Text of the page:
Thursday, 30 January 2020

Short-eared Owls at Haddiscoe

Yesterday afternoon  I made my way to Waveney forest to look for Short-eared Owls on Haddiscoe marshes.  The viewpoint birdwatchers use is called 'the mound' and from the edge of the forest it offers a great view out over the marshes.  Unfortunately, a strong wind was blowing straight on to the mound making viewing rather unpleasant.  Kestrels & Marsh Harriers were prominent and eventually at least 2 Short-eared Owls appeared quartering the marshes.  As always here, views were rather distant.  At one point a Kestrel chased one of the Owls and both birds flew up into the air before going their separate ways. I would have liked to have stayed longer to see if more Owls appeared  but the unpleasant viewing conditions forced me to leave earlier than I had planned.

Tuesday, 28 January 2020

A blustery morning at Winterton.

Despite rather cool windy conditions I decided to make the short journey down the road to Winterton.  I soon found 2 groups of Snow Buntings on the north beach (about 20 birds in each group) but struggled thereafter.  Two Stonechats were near Bramble Hill but the windy conditions made birding rather difficult so it wasn't a surprise that I couldn't find the Raven or anything else of note.

Monday, 27 January 2020

Slavonian Grebe at Wroxham

News that a Slavonian Grebe had been showing well from the car park was enough for me to make a rare visit to Wroxham Broad.  Upon arrival I was told by Bob Cobbold that the bird had been present but had drifted round a bend and out of view.  After an hours wait all I had to show for my time was a very distant Kingfisher but eventually the Grebe did reappear.  Views through my telescope were nice but, sadly, it was far too distant for photography.

I then moved on to Ranworth Broad where a noisy work party near the conservation centre put paid to any hope of seeing the Ferruginous Duck.  At least 2 Redpoll and 10 Siskin were in the wood with another Kingfisher beside the road and also a nice close Heron.

Tuesday, 21 January 2020

A disappointing misty morning.

In Hemsby it looked like a crisp bright sunny morning but when I arrived at the viewing platform at Ormesby Little Broad it was very misty and the mist quickly closed in even more.  A handful of Tufted Ducks were all I could see through the murk.  Crossing the road to Filby Broad visibility was just as bad and all I could see was a single female Goldeneye.  I drove round to Rollesby & Ormesby Broads but visibility was no better so I returned home rather disappointed.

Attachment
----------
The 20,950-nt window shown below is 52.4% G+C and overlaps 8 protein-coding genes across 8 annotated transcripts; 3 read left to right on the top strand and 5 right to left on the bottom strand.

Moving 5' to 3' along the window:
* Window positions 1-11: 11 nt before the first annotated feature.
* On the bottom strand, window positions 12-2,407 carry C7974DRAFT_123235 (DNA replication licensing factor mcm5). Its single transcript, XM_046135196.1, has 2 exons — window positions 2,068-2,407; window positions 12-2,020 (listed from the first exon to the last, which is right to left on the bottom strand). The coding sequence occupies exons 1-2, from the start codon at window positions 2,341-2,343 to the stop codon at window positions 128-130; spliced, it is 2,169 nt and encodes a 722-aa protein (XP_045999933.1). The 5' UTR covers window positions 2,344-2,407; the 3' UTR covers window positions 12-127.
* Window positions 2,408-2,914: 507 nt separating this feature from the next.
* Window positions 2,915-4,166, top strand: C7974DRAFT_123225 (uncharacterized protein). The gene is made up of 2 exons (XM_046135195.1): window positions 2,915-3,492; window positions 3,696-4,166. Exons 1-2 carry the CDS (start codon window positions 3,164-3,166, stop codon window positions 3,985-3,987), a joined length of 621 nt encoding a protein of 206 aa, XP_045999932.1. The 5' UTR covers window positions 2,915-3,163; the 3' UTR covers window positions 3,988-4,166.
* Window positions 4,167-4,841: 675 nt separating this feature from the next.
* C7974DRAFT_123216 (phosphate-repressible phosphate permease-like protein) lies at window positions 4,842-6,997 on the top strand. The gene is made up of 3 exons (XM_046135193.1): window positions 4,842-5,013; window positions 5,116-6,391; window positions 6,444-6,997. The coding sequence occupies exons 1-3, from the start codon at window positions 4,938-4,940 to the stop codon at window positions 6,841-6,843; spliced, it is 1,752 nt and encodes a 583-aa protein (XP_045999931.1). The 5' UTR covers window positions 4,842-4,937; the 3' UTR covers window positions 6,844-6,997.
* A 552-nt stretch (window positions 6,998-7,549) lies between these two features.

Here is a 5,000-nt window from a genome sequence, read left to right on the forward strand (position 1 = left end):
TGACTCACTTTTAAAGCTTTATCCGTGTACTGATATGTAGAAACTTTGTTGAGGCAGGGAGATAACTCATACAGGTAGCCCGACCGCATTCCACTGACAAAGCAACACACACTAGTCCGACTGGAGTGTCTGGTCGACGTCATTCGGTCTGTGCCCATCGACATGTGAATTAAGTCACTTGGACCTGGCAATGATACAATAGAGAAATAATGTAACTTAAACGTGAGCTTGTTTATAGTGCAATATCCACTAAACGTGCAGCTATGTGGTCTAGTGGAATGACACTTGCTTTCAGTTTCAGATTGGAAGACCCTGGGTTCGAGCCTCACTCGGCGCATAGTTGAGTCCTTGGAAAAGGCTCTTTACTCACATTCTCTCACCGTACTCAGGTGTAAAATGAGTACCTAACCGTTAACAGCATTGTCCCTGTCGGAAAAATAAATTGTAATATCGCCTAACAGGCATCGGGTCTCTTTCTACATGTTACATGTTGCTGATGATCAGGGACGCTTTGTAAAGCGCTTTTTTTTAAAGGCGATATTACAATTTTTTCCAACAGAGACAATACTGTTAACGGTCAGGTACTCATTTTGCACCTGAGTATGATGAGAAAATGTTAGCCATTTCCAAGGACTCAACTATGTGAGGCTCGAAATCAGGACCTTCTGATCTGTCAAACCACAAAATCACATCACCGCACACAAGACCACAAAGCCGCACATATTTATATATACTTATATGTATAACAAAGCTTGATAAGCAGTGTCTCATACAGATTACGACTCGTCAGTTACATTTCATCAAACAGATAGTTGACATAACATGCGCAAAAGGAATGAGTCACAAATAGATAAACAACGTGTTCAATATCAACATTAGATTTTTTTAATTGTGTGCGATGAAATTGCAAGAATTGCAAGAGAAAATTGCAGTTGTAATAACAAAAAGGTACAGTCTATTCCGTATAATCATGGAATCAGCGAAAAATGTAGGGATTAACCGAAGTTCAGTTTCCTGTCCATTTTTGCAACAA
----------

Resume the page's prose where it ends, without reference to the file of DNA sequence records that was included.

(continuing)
Thursday, 16 January 2020

Swans at Ludham



I began today with a drive down Collis Lane but failed to find any Geese.  Moving on to Ludham I found the wild Swans in a field closer to Ludham rather than on the airfield as in previous years.  From a rather muddy pull-in I was able to obtain reasonable views and counted 72 Swans.  Most were Bewick's Swans but with a few Whoopers.  At times the larger Whooper Swans were quite easy to pick out but trying to decide how many of the latter were present wasn't easy but I eventually decided at least 10.

Next stop was Rollesby Broad where I spent some time photographing both Cormorant and Herring Gull from the car park.  I was joined by Keith Dye and John Welsby and the three of us crossed the road to  look over Ormesby Broad.  At least 4 Goldeneye were present and eventually I was able to pick out the long staying Long-tailed Duck which allowed distant views to round off a nice morning out.

Thursday, 9 January 2020

An enjoyable morning.

I began the day by making the short journey to Collis Lane where I was delighted with a flock of 28 Tundra Bean Geese which is the largest group of this species I've ever seen.  Pleased with these I moved on to Halvergate where the Cattle Egret was still in the same field where I had seen it in December.

Next stop was Ranworth Broad where it was nice to bump into Tony Stride but sadly there was no sign of the Ferruginous Duck which had been seen yesterday.  However, it's a good place for common woodland birds and I managed a few year ticks including a small group of Siskin.  Finally, a quick stop at the barn near Billockby produced just 3 Cranes which seemed to be a family party of 2 adults and a 1st-winter.  All in all, a nice trip out.

Sunday, 5 January 2020

Obliging Desert Wheatear



Yesterday I couldn't resist making the short journey to Cart Cap where there had been a male Desert Wheatear for the past 3 days.  When I arrived on the beach there was concern that birdwatchers were getting too close to a baby Seal and the Wheatear had flown off so not a good start!  I was soon joined by Peter Ransome and, after an anxious wait, the Wheatear flew down on to the sea wall and allowed superb views.  It then disappeared again but was eventually refound in a nearby caravan park where we were able to enjoy further prolonged views in slightly better light.

Pleased with the Wheatear I returned to Horsey where there were 4 Tundra Bean Geese with some Pink-feet and, further along the Horsey straight, a nice flock of about 50 White-fronts.  I then moved to Collis Lane, not far from where I live, as Peter Ransome had seen a group of Tundra Bean Geese but they had flown off before I arrived.  A nice way to end the day was news that the Seal pup at Cart Cap had been rescued and taken into care.

Wednesday, 1 January 2020

December, 2019 summary

December, 2019 proved to be a surprisingly productive month starting with the Black-necked Grebe at Filby Broad and a Cattle Egret at Halvergate  before a couple of twitches for the amazing Black-throated Thrush at Whipsnade zoo followed by a 'Norfolk tick' in the shape of the Eastern Yellow Wagtail at Sedgeford.  Here's hoping the run of good birds continues into 2020!